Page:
Promises and dilemmas in forest fire management decision-making: Exploring conditions for community engagement in Australia and Sweden

Katarina Eckerberg, Marleen Buizer

Research output: Contribution to journalArticleAcademicpeer-review

4 Citations (Scopus)

Abstract

Prescribed burning, to prevent larger fires or to encourage ecological restoration, is a highly contested practice, raising both complex practical questions relating to safety and techniques, and deep philosophical questions about the relationship between people and nature. Previous research either analyses conflict in forest fire management, or argues for social learning but does not discuss how this might happen. We explore what community engagement in fire management might contribute, and how policy conditions enable or constrain deliberative practices in fire management in two very different countries, Sweden and Australia. In Sweden, burning is gradually emerging on foresters' and nature conservationists' agendas, whereas in Australia, prescribed burning has been practiced and debated on a relatively broad scale for some time. Both countries rely much on technical expertise, while merging this with local knowledge in transformative processes in which conflicts and difference have a place could enhance the quality of the debates.
LanguageEnglish
Pages133-140
JournalForest Policy and Economics
Volume80
DOIs
Publication statusPublished - 2017

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forest fire management
fire management
management decision
forest fire
Sweden
decision making
prescribed burning
management
community
ecological restoration
traditional knowledge
foresters
social learning
restoration
expertise
learning
safety
Management decision-making
Community engagement
Forest fire

Cite this

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title = "Promises and dilemmas in forest fire management decision-making: Exploring conditions for community engagement in Australia and Sweden",
abstract = "Prescribed burning, to prevent larger fires or to encourage ecological restoration, is a highly contested practice, raising both complex practical questions relating to safety and techniques, and deep philosophical questions about the relationship between people and nature. Previous research either analyses conflict in forest fire management, or argues for social learning but does not discuss how this might happen. We explore what community engagement in fire management might contribute, and how policy conditions enable or constrain deliberative practices in fire management in two very different countries, Sweden and Australia. In Sweden, burning is gradually emerging on foresters' and nature conservationists' agendas, whereas in Australia, prescribed burning has been practiced and debated on a relatively broad scale for some time. Both countries rely much on technical expertise, while merging this with local knowledge in transformative processes in which conflicts and difference have a place could enhance the quality of the debates.",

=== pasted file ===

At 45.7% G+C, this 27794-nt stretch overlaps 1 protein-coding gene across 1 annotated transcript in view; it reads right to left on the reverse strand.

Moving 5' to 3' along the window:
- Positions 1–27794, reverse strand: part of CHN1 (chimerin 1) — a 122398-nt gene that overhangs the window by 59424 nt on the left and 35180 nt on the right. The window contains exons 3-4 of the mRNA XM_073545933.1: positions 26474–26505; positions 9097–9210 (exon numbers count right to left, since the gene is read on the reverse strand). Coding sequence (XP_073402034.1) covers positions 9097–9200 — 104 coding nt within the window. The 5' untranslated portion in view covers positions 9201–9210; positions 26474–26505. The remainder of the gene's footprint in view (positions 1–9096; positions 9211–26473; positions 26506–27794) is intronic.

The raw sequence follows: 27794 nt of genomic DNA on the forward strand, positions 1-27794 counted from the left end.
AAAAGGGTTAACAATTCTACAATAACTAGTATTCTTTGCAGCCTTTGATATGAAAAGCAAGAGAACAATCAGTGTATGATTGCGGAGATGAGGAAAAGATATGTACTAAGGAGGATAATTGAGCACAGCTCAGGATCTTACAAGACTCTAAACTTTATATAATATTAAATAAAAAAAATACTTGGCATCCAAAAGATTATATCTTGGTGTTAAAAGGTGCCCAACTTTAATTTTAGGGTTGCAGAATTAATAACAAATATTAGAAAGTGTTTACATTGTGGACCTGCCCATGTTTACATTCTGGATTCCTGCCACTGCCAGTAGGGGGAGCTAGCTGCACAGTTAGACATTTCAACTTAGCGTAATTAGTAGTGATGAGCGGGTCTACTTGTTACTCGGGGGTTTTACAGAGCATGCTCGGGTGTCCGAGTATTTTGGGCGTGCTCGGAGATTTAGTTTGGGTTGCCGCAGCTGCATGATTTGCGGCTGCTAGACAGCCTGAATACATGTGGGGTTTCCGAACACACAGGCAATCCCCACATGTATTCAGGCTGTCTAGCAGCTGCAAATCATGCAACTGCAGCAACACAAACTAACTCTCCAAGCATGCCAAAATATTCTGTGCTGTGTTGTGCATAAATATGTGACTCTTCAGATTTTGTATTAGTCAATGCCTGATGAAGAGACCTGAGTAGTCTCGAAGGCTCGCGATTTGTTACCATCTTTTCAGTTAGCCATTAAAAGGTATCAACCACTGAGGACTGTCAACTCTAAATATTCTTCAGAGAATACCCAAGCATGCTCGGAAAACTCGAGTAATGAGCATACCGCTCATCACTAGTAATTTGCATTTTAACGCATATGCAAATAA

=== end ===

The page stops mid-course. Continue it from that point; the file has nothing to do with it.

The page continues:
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Promises and dilemmas in forest fire management decision-making: Exploring conditions for community engagement in Australia and Sweden. / Eckerberg, Katarina; Buizer, Marleen.

In: Forest Policy and Economics, Vol. 80, 2017, p. 133-140.

Research output: Contribution to journalArticleAcademicpeer-review

TY - JOUR

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AU - Buizer, Marleen

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AB - Prescribed burning, to prevent larger fires or to encourage ecological restoration, is a highly contested practice, raising both complex practical questions relating to safety and techniques, and deep philosophical questions about the relationship between people and nature. Previous research either analyses conflict in forest fire management, or argues for social learning but does not discuss how this might happen. We explore what community engagement in fire management might contribute, and how policy conditions enable or constrain deliberative practices in fire management in two very different countries, Sweden and Australia. In Sweden, burning is gradually emerging on foresters' and nature conservationists' agendas, whereas in Australia, prescribed burning has been practiced and debated on a relatively broad scale for some time. Both countries rely much on technical expertise, while merging this with local knowledge in transformative processes in which conflicts and difference have a place could enhance the quality of the debates.

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